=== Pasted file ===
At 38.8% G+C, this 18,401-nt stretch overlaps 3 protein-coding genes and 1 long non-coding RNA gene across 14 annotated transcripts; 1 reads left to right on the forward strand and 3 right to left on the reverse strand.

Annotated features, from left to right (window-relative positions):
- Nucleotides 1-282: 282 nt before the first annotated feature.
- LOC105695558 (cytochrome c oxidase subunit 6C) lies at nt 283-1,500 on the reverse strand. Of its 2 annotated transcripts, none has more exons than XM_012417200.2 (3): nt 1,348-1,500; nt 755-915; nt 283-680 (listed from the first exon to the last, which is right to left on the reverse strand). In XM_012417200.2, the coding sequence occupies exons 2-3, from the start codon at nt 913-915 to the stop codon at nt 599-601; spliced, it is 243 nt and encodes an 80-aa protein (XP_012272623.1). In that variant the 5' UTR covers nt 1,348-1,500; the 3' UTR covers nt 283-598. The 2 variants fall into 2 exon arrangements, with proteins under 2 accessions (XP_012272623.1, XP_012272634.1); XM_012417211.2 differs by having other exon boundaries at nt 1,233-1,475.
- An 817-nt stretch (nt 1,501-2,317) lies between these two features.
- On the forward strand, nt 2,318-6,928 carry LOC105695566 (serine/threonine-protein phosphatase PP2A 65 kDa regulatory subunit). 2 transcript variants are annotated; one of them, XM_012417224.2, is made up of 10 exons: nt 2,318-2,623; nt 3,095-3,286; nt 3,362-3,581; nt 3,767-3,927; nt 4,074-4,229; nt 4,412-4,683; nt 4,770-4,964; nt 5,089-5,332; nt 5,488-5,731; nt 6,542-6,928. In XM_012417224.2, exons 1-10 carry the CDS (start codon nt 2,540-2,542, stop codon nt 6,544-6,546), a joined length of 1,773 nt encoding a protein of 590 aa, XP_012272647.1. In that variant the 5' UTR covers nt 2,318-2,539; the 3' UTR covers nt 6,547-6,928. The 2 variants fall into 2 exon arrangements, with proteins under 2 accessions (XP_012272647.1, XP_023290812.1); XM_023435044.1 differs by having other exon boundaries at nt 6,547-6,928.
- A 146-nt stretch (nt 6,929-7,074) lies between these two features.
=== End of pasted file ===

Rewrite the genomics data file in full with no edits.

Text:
At 38.8% G+C, this 18,401-nt stretch overlaps 3 protein-coding genes and 1 long non-coding RNA gene across 14 annotated transcripts; 1 reads left to right on the forward strand and 3 right to left on the reverse strand.

Annotated features, from left to right (window-relative positions):
- Nucleotides 1-282: 282 nt before the first annotated feature.
- LOC105695558 (cytochrome c oxidase subunit 6C) lies at nt 283-1,500 on the reverse strand. Of its 2 annotated transcripts, none has more exons than XM_012417200.2 (3): nt 1,348-1,500; nt 755-915; nt 283-680 (listed from the first exon to the last, which is right to left on the reverse strand). In XM_012417200.2, the coding sequence occupies exons 2-3, from the start codon at nt 913-915 to the stop codon at nt 599-601; spliced, it is 243 nt and encodes an 80-aa protein (XP_012272623.1). In that variant the 5' UTR covers nt 1,348-1,500; the 3' UTR covers nt 283-598. The 2 variants fall into 2 exon arrangements, with proteins under 2 accessions (XP_012272623.1, XP_012272634.1); XM_012417211.2 differs by having other exon boundaries at nt 1,233-1,475.
- An 817-nt stretch (nt 1,501-2,317) lies between these two features.
- On the forward strand, nt 2,318-6,928 carry LOC105695566 (serine/threonine-protein phosphatase PP2A 65 kDa regulatory subunit). 2 transcript variants are annotated; one of them, XM_012417224.2, is made up of 10 exons: nt 2,318-2,623; nt 3,095-3,286; nt 3,362-3,581; nt 3,767-3,927; nt 4,074-4,229; nt 4,412-4,683; nt 4,770-4,964; nt 5,089-5,332; nt 5,488-5,731; nt 6,542-6,928. In XM_012417224.2, exons 1-10 carry the CDS (start codon nt 2,540-2,542, stop codon nt 6,544-6,546), a joined length of 1,773 nt encoding a protein of 590 aa, XP_012272647.1. In that variant the 5' UTR covers nt 2,318-2,539; the 3' UTR covers nt 6,547-6,928. The 2 variants fall into 2 exon arrangements, with proteins under 2 accessions (XP_012272647.1, XP_023290812.1); XM_023435044.1 differs by having other exon boundaries at nt 6,547-6,928.
- A 146-nt stretch (nt 6,929-7,074) lies between these two features.